The daubing of swastikas and other anti-Semitic graffiti on the graves at the cemetery in Westhoffen around 15 miles west of Strasbourg in the Alsace region was the latest racist attack to shock the country.
"Jews are and make France," President Emmanuel Macron wrote on Twitter on Tuesday.
"Those who attack them, even their graves, are not worthy of the idea we have of France."
"Anti-Semitism is a crime and we will fight it in Westhoffen as everywhere until our dead can sleep in peace," he added.
In response to the latest in a string of such acts of anti-Semitic vandalism, France is to open a national bureau to lead the fight against hate crimes.
The office, which would be part of France's gendarmerie, will be charged with investigating this crime but also all anti-Semitic, anti-Muslim and anti-Christian acts, said interior minister Christophe Castaner.
"The Republic itself has been desecrated," said Mr Castaner said after visiting the cemetery, which dates from the 16th century.
The Alsace region has suffered a rash of racist vandalism over the past year, most notably the desecration of 96 tombs at a cemetery in Quatzenheim in February, which sparked nationwide outrage.
The rising number of anti-Jewish offences reported to police - up 74 percent in 2018 from the previous year - has caused alarm in the country that is home to both the biggest Jewish and the biggest Muslim communities in Europe.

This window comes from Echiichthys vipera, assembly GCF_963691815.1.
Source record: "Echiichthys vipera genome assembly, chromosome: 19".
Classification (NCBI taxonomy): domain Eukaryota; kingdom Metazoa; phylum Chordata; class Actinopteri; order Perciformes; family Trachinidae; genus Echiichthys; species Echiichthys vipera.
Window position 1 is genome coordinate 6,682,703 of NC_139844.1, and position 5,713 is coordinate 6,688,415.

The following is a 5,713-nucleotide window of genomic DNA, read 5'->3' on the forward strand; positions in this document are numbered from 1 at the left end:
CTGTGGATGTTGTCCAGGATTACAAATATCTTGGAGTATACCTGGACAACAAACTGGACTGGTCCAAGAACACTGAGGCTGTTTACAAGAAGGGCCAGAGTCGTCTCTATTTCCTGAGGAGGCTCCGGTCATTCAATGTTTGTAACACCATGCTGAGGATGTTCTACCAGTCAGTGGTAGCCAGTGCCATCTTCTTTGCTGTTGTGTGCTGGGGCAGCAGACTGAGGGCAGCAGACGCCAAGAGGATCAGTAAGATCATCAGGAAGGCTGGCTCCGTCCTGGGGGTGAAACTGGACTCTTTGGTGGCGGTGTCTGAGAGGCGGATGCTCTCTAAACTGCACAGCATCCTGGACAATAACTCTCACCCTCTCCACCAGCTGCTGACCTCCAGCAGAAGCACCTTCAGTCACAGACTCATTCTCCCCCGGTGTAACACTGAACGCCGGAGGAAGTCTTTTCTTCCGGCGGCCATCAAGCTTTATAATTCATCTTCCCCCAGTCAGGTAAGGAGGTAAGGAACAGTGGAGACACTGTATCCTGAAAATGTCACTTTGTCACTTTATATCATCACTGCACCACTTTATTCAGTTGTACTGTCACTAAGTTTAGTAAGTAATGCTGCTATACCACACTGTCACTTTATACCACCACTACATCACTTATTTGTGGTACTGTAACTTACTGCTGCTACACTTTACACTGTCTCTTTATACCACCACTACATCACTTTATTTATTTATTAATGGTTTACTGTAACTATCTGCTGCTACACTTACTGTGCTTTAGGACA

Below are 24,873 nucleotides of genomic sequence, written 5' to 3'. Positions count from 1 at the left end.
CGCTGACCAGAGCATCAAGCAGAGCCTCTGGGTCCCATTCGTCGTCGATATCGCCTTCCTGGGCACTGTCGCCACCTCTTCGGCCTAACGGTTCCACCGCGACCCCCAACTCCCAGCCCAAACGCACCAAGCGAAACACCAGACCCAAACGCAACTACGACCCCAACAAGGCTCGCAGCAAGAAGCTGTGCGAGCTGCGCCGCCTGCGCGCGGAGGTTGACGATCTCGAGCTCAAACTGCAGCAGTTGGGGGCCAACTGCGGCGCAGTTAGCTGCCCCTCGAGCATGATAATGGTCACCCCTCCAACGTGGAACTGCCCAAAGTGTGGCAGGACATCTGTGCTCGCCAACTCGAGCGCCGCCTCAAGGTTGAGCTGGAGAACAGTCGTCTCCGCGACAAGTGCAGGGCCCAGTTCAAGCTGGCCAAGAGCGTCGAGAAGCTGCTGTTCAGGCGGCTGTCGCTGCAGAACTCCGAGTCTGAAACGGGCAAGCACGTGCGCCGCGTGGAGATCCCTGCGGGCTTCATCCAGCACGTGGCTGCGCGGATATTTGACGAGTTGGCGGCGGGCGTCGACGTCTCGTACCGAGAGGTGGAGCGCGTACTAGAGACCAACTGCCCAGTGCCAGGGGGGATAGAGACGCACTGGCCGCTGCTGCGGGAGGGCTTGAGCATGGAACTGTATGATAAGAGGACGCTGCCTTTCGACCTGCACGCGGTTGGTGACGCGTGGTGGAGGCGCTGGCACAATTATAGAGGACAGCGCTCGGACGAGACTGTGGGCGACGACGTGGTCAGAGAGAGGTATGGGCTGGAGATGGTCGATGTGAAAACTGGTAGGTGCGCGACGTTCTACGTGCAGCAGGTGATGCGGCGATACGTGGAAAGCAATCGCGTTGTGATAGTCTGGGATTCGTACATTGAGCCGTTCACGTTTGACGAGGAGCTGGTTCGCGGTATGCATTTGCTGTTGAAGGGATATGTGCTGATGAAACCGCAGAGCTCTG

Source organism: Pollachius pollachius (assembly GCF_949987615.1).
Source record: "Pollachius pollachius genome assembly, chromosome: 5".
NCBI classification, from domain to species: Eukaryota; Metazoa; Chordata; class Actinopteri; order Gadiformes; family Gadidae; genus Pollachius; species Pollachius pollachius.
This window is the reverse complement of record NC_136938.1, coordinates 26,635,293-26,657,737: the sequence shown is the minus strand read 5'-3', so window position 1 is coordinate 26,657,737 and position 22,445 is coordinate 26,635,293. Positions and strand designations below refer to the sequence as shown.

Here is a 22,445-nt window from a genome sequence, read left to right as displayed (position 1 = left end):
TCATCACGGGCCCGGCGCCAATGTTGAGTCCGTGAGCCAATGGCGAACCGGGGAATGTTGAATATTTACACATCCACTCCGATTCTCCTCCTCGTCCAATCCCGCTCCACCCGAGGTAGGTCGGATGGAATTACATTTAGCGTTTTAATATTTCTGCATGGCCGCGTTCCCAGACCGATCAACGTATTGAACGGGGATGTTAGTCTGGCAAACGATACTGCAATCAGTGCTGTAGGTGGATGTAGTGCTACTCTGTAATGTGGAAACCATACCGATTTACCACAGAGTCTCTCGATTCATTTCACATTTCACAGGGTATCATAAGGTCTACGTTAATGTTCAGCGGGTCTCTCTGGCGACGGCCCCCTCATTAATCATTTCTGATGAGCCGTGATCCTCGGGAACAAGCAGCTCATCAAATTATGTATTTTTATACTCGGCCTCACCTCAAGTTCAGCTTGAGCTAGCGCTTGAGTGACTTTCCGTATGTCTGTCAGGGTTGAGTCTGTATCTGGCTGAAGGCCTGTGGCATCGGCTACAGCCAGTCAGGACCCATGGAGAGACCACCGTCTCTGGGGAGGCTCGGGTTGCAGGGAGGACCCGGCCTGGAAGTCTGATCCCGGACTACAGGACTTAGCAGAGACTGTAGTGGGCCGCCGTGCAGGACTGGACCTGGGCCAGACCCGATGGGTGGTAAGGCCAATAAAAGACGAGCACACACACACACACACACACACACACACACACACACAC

Earlier this year, politicians from across the spectrum joined marches against anti-Semitism amid fears of a rise around the continent.
They denounced a surge in attacks that some commentators blamed on incitement by Islamist preachers, others on the rise of anti-Zionism - opposition to the existence of Israel as a homeland for the Jewish people.
The graves were desecrated just hours before French MPs adopted a resolution equating anti-Zionism with anti-Semitism.
On Tuesday evening, French MPs approved a non-legally binding resolution modelled on the definition of anti-Semitism set by the International Holocaust Remembrance Alliance (IHRA).
The IHRA definition, which serves as an international guideline, does not reference “anti-Zionism” but does say denying Jews their right to self-determination is anti-Semitic.
The World Jewish Congress hailed France’s step.
“For too long too many have used the excuse that their obsessive criticism of Israel stands exclusive from their otherwise positive feelings for the Jewish people. Those days are now over,” it said.
Debate over the resolution split Mr Macron’s ruling La Republique En Marche party, with some opponents saying it could smother freedom of expression in criticising the Israeli government.
Backers said it merely targeted those who refused to recognise the existence of Israel or sought its destruction.